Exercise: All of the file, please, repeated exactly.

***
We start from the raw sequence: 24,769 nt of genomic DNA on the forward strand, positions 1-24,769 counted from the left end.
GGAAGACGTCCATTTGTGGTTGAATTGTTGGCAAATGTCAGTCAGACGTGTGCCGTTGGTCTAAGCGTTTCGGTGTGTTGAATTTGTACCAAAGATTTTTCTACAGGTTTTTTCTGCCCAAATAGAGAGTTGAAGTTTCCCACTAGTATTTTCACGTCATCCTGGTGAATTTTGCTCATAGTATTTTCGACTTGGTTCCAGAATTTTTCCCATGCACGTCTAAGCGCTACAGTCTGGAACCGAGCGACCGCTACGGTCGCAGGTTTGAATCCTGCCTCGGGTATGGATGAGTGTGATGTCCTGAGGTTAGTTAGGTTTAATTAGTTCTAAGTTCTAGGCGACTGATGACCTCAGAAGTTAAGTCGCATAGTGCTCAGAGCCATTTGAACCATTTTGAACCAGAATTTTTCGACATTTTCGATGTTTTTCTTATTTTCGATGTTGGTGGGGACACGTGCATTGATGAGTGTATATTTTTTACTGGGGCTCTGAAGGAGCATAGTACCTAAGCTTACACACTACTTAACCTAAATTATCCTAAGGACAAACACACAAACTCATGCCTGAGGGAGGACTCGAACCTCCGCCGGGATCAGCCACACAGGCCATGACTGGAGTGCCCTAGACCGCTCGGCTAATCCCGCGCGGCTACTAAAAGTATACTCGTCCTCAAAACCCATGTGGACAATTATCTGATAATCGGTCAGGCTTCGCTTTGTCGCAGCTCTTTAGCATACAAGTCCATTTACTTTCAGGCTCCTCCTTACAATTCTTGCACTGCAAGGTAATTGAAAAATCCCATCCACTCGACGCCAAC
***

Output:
We start from the raw sequence: 24,769 nt of genomic DNA on the forward strand, positions 1-24,769 counted from the left end.
GGAAGACGTCCATTTGTGGTTGAATTGTTGGCAAATGTCAGTCAGACGTGTGCCGTTGGTCTAAGCGTTTCGGTGTGTTGAATTTGTACCAAAGATTTTTCTACAGGTTTTTTCTGCCCAAATAGAGAGTTGAAGTTTCCCACTAGTATTTTCACGTCATCCTGGTGAATTTTGCTCATAGTATTTTCGACTTGGTTCCAGAATTTTTCCCATGCACGTCTAAGCGCTACAGTCTGGAACCGAGCGACCGCTACGGTCGCAGGTTTGAATCCTGCCTCGGGTATGGATGAGTGTGATGTCCTGAGGTTAGTTAGGTTTAATTAGTTCTAAGTTCTAGGCGACTGATGACCTCAGAAGTTAAGTCGCATAGTGCTCAGAGCCATTTGAACCATTTTGAACCAGAATTTTTCGACATTTTCGATGTTTTTCTTATTTTCGATGTTGGTGGGGACACGTGCATTGATGAGTGTATATTTTTTACTGGGGCTCTGAAGGAGCATAGTACCTAAGCTTACACACTACTTAACCTAAATTATCCTAAGGACAAACACACAAACTCATGCCTGAGGGAGGACTCGAACCTCCGCCGGGATCAGCCACACAGGCCATGACTGGAGTGCCCTAGACCGCTCGGCTAATCCCGCGCGGCTACTAAAAGTATACTCGTCCTCAAAACCCATGTGGACAATTATCTGATAATCGGTCAGGCTTCGCTTTGTCGCAGCTCTTTAGCATACAAGTCCATTTACTTTCAGGCTCCTCCTTACAATTCTTGCACTGCAAGGTAATTGAAAAATCCCATCCACTCGACGCCAAC